1. This appeal raises a question under the Registration Act which does not seem to have been considered in any reported case. The facts are simple and may be briefly summarized as follows. On 8-3-1937, one Sarat Chandra Ghosh, the maternal uncle of the plaintiff, executed a deed of gift in her favour and thereby gave her a piece of land, apparently as a present on the occasion of her marriage. The land was situated within the jurisdiction of the Sub-Registrar at Barangail in the district of Dacca. Shortly after the execution of the deed, Sarat died and the document could not be registered by him. On Sarat's death the plaintiff made repeated requests to the defendant, who is a brother of Sarat and his heir, to get the deed registered but he refused to do so and thereupon the plaintiff presented the deed for registration before the 'Special Sub-Registrar' of Dacca. That officer, by an order dated 23-4-1938 refused registration on the ground that execution was not admitted and the document appeared to him to be of a suspicious character.
2. On 23-5-1938 the plaintiff brought the present suit Under Section 77, Registration Act in the Court of the First Munsiff at Manikganj and by her plaint prayed that the document might be directed to be registered in the office of the Special Sub-Registrar of Dacca. The plaint, as originally filed, was insufficiently stamped and the balance of the requisite court-fees was not paid till some date between 3rd and 11th of June which was the period of a second extension of time granted for the purpose. The defendant resisted the suit on the merits, but raised no question as to the jurisdiction of the Court, The learned Munsif held against him and found the deed to be a genuine document, but in spite of the prayer in the plaint which sought registration at Dacca, directed the deed to be registered by the Sub-Registrar of Barangail, within whose jurisdiction the property was situated and who was himself within the jurisdiction of the Munsiff. On appeal by the defendant, this discrepancy was removed. The learned Fourth Subordinate Judge of Dacca upheld the finding of the Munsiff, but directed the plaint to be amended in order to bring it into conformity with the order made for registration at Barangail. No opportunity was given to the defendant to file an additional written statement and his appeal was dismissed. He came up to this Court with a second appeal Section A. No. 1743 of 1939, and obtained an order that the appeal should be re-heard after giving him an opportunity to file an additional written statement. On a re-hearing of the appeal, as directed, it was again dismissed by a successor-in office of the Judge who had heard the appeal in the first instance. Thereupon, the present second appeal was preferred by the defendant.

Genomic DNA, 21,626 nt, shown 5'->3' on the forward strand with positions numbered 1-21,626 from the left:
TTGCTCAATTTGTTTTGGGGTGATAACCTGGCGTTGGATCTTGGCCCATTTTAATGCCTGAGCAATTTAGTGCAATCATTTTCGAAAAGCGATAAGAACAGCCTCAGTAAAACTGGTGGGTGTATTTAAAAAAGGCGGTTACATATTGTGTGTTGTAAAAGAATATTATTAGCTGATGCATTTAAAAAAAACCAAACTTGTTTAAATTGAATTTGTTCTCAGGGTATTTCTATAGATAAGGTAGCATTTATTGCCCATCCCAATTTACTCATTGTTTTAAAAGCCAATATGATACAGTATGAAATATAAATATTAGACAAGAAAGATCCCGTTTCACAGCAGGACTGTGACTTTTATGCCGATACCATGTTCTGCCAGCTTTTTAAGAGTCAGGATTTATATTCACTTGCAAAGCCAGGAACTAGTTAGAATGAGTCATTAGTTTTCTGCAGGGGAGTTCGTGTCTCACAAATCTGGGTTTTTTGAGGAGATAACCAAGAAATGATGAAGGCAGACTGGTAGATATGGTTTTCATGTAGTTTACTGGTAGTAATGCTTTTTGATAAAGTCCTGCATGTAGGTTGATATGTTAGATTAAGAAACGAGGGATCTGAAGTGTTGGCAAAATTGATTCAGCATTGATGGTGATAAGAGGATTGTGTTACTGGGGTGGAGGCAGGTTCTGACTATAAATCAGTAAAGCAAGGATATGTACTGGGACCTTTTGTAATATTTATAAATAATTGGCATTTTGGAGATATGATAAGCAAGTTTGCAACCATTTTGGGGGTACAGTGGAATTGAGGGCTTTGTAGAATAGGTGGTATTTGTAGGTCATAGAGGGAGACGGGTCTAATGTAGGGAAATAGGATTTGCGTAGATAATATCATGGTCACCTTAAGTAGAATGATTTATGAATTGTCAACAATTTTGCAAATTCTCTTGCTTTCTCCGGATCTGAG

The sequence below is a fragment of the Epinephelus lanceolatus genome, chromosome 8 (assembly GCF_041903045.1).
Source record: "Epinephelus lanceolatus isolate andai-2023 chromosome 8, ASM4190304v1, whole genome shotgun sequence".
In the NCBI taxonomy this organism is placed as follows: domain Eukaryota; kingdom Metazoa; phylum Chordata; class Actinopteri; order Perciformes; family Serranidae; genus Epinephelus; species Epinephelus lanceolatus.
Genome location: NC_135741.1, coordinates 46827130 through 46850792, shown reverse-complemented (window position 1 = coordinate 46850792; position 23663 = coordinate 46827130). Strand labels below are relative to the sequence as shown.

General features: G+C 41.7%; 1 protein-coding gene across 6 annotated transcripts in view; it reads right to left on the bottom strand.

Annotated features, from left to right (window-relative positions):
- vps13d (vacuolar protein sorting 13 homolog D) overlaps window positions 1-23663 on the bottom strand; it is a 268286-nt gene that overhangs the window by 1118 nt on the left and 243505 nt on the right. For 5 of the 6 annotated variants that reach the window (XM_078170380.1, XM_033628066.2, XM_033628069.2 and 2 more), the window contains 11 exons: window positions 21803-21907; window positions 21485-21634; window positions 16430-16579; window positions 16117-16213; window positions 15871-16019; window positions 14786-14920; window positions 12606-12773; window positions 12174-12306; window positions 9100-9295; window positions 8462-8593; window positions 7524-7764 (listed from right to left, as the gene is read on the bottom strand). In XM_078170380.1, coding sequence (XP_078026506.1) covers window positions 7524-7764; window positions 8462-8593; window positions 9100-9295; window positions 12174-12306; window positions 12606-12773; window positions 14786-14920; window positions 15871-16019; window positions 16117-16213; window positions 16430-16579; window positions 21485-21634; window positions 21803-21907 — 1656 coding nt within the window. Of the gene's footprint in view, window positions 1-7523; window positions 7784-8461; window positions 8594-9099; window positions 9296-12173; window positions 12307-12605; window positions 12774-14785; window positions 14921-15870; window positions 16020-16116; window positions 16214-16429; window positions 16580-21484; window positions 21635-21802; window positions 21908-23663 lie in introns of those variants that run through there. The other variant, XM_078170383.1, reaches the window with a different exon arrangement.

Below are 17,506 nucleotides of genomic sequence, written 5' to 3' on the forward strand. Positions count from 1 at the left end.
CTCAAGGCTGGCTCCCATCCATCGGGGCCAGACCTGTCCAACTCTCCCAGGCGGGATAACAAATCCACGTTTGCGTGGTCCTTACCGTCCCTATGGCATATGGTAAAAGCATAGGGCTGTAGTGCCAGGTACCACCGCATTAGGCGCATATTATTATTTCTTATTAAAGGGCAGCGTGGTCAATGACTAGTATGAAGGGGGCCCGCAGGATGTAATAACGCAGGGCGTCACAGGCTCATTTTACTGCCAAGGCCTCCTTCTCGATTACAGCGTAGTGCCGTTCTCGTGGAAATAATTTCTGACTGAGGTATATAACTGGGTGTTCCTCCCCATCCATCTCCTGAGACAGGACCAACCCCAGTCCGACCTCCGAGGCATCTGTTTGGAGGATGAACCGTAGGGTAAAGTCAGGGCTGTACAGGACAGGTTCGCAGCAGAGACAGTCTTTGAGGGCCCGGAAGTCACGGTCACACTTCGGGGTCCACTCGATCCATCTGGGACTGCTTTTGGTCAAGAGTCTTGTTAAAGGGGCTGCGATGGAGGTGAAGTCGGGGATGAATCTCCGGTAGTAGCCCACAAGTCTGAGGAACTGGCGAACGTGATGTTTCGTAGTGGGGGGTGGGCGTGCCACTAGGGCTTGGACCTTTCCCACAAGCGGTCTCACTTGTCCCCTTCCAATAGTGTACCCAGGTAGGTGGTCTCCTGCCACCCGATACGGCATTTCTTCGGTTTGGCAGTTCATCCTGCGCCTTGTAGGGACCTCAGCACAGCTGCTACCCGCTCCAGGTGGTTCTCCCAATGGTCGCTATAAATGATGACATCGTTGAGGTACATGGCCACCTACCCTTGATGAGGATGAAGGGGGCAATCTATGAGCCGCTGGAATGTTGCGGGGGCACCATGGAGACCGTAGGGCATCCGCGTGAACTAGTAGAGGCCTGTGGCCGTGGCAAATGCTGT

3. At the re-hearing of the appeal on remand, the question of jurisdiction was raised. In his judgment, the learned Judge does not discuss it very fully, nor dispose of it very satisfactorily. Bat he has held in effect that the amendment was properly allowed and since the property is situated within the jurisdiction of the Sub-Registrar of Barangail, there is no reason why registration by that officer could not be directed and why the suit could not be brought in the Court at Manikganj, although the deed might have been presented for registration before the special Sub-Registrar of Dacca.
4. Although the officer before whom the deed was presented for registration has been referred to in the case as 'the Special Sub-Registrar of Dacca,' we have satisfied ourselves that he was in fact the District Registrar. We were informed that 'Special Sub-Registrar' was a term which had come to be popularly applied to the District Registrar, because he has a special jurisdiction Under Section SO of the Act to register any document which might have been registered by a Sub-Registrar subordinate to him. The order of 23rd April 1938 itself shows that the officer who passed it was the District Registrar.